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I have to join in on the conversation on Jeremy Lin.  First of all, I’m excited and proud to see all the attention he’s getting, not only because he’s an Asian American and a Christian, but because he has worked so hard and shown such courage to get where he is today.  And because, as described in the previous post, he has serious talent!  That’s just fun to watch.

Growing up, I feel like there was a lack of representation of Asian American men in popular culture, that I could look up to.  And that kind of thing is really important in one’s childhood… to see positive images of people you can relate to.  I rooted so hard for Yul Kwon, the first Asian American winner of the hit reality show, Survivor, and felt so validated when he outmuscled and outstrategized his competition.  And today, I love seeing Jeremy Lin tear up the court, proving all his doubters wrong.

At the same time, conversations about his success have forced me to remember some sobering realities that Asian American men face.  After all, most of us aren’t 6″3 and 200 pounds like Lin, or built with rock-hard abs like Kwon.  No, we’re more in the range of say, 5″7 and 150 pounds, give or take a few.  We’re usually the shortest, smallest, and quietest men in the room — and that’s not lost on us, especially in a culture where manliness is often associated with physical size, height, and aggression.

Seeing Jeremy Lin in a Knicks uniform, I wonder how many people remember Wat Misaka, the first non-Caucasian player in the NBA, who also played in Madison Square Garden for three games before he was cut.  This article reveals his knowledge that being 5″7 was a disadvantage.  In amovie made about him, it says that apparently Misaka had been a “big hit” among viewers when he played against the Harlem Globetrotters, and he was even offered a place on their team, but he declined.  Did anyone think of him as a circus show?

Here’s another part of the social reality of Asian American men: we’re by far the most bullied of all groups among schools in the United States.  Most of us heard the news about Private Danny Chen’s suicide, afterrelentless hazing and racist behavior by fellow soldiers.  A few studies in dating preferences have shown that Asian American men are the “least desirable” group among females.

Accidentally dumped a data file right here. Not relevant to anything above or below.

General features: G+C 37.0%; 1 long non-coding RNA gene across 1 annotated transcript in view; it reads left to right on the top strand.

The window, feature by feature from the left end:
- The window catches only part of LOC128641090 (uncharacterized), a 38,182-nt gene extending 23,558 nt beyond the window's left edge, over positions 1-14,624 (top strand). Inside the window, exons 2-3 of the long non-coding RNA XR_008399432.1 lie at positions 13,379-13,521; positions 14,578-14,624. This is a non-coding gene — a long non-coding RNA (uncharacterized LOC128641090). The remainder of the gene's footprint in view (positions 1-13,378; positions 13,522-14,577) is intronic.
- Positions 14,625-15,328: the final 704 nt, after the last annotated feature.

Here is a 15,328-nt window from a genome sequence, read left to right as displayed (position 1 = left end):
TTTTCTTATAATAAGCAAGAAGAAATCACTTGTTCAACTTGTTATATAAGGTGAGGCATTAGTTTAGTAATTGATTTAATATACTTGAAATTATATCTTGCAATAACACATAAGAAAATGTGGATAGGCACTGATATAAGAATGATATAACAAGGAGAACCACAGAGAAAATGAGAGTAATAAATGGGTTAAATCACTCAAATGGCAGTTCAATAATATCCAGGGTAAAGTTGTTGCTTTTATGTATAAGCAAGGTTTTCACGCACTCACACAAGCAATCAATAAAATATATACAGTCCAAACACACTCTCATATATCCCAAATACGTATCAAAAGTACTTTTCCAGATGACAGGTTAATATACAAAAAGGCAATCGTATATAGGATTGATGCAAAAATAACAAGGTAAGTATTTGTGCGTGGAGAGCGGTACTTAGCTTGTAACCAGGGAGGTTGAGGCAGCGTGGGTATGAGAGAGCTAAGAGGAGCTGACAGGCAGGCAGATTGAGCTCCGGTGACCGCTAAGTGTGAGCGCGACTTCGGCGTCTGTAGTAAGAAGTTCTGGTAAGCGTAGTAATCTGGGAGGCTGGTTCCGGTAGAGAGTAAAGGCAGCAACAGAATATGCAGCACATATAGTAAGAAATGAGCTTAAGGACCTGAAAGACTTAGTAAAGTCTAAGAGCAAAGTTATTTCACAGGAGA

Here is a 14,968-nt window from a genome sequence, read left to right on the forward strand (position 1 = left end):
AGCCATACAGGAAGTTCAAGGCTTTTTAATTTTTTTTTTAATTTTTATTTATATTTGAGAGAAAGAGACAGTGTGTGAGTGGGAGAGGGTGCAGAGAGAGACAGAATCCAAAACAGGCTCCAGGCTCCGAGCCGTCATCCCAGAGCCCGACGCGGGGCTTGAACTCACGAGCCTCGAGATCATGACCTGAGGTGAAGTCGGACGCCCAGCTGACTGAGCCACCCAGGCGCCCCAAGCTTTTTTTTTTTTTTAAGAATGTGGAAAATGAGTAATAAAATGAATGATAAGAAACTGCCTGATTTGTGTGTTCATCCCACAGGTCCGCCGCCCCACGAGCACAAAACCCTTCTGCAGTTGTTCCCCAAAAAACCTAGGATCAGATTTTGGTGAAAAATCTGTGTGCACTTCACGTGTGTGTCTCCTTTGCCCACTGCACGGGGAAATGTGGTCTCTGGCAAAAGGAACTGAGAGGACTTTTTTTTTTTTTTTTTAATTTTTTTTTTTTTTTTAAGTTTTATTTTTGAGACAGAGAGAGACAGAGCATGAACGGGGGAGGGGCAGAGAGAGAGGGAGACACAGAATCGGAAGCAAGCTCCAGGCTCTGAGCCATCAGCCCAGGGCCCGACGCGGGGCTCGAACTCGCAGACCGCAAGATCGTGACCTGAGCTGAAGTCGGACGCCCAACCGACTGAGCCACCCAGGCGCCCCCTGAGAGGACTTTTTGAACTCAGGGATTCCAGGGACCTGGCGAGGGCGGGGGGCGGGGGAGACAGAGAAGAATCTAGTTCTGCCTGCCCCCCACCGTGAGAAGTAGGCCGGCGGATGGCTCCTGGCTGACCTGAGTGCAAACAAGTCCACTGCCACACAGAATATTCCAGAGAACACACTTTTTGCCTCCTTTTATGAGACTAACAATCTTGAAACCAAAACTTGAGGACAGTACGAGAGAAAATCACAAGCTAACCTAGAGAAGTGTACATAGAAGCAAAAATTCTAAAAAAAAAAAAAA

So what do we do about it?  Most of us are not getting taller anytime soon.  Do we drink protein shakes at every meal, and hit the gym to build our muscle mass?  Or learn to behave like an alpha male in order to be more desirable to women (or socially accepted), as Wesley Yang highlights in his “Paper Tigers” article?

Honestly, reading that article depressed me.  Because in some ways, it was so true.  I know so many Asian American men who react in one of two ways to their cultural and sexual identity: feel hopeless and depressed, or do everything they can to try to be like other cultures or people, who they feel are more “cool” or socially acceptable.

The article also depressed me because as a Christian, I don’t think God gave me my body, with its height and bone/facial structure, by accident.  It wasn’t a mistake, and it’s not something I should have to be ashamed of.  I respect Jeremy Lin and Yul Kwon, and I am genuinely happy for them.  But part of me doesn’t want to be them.  Part of me rebels against the idea that I need to prove that I can do everything other people or cultures can do.

That’s what I believe deep down inside, but that doesn’t always translate to how we feel.  How can we feel beautiful, when there are so many forces at work portraying the opposite message?

So I guess I’m wondering a few things.  What does it mean to be an Asian American man?  What does our culture think of sexuality, and how do we fit in that?

Is there an example of an Asian American man in the public eye, who isn’t unusually tall or athletic, and who is proud and brings his culture into what he does?

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